One thing that today’s session highlighted for me was just how difficult I find it to say ‘No’. This results in my becoming involved in many different projects – spreading my resources thinly, leading to an overall net loss in effectiveness.
I’ve been trying hard to say No more often. In meetings, where volunteers are called for, I’ve started keeping quiet, instead of feeling bad that this person is going to have to do whatever it is by themselves. I’ve got my commitments, it’s not an act of selfishness, it’s pragmatism.
The real trouble starts though when it’s things I really want to do. Take for example my postcard business. This is something I would love to start (more for a sense of personal satisfaction than to make money), and here is Sheffield, if you have a business idea you’ll find start-up funds being thrown at you left right and centre (some of which we’ve already been beneficiaries of). Once I graduate and leave Sheffield these opportunities will pass – would it be stupid for me to not take advantage of them while I can?
Perhaps if I had no other goals that were more important to me than (for example) my postcard business, then yes, I think it would be. But of course, I do have other goals, the most importnat one being obtaining a degree in Japanese Studies. I really do feel like I’m on a knife edge with this one. My kanji recognition is very poor, as are my speaking skills (at least in the classroom. I’m fine afterwards having daily conversations. My listening skills are good too). My range of vocab has plummeted; I find this somewhat worrying.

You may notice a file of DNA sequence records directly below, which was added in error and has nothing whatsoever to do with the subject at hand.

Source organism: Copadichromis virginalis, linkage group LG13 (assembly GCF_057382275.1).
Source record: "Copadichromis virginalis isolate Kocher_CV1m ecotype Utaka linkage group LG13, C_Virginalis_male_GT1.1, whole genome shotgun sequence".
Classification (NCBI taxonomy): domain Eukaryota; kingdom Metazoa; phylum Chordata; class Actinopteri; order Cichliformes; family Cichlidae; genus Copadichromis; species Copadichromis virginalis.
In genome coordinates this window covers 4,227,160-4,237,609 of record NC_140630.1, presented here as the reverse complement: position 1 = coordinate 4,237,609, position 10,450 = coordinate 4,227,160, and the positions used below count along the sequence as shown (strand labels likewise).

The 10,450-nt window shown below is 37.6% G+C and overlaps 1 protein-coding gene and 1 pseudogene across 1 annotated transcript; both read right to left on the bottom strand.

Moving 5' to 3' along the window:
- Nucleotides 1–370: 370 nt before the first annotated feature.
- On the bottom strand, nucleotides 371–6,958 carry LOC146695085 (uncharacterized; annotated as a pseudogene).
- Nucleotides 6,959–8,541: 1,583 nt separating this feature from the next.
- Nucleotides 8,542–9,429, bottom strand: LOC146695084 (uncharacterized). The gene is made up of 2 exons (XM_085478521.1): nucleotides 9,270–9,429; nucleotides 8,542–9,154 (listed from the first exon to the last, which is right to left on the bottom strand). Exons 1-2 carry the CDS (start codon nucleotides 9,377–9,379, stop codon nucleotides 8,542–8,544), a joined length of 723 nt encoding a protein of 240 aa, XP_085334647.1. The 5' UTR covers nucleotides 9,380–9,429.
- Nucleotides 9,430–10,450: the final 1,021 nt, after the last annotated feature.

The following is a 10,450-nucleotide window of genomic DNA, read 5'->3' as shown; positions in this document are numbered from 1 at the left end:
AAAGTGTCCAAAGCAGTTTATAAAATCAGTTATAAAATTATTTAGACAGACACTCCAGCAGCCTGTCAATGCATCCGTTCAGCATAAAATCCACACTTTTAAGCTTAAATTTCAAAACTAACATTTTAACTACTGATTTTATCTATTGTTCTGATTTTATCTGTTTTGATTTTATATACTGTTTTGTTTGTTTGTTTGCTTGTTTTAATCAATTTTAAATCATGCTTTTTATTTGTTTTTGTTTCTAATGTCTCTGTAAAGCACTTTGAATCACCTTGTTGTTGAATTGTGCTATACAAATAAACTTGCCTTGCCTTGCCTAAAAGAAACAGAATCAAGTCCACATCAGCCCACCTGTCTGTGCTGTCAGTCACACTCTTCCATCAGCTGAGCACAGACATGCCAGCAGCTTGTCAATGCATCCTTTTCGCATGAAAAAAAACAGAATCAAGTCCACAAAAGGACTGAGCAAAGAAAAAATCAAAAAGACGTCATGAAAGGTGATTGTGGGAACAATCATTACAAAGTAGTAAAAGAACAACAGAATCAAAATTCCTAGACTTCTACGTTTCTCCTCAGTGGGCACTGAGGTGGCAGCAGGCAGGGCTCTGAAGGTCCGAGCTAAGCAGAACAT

So when a friend of mine from Bristol phones up tonight, tremendously excited with a business idea that also appeals to me, I feel bad. I really want to say yes – after all, if we don’t seize the moment it will pass! – but no, I don’t want to do that as much as I want to succeed in my degree course. It hurts doing so, but I force myself to not voice enthusiasm when it comes to discussing my part in things. I can’t live my life for other people! They would never expect me to in any case. They’ll be just fine without me. They always have been, they always will be. Yes, maybe I am missing the opportunity of a lifetime, but they’ll be plenty more.
The battle between living for today and making adequate provisions for the future is a vicious one, and not one that I enjoy.
But, my decision has been made. This year it’s my degree that takes priority. I must work hard to not feel guilty about letting others down, and to not make myself feel that I’m ‘wasting’ my university years by studying. This is what I came here to do. I just have to do it.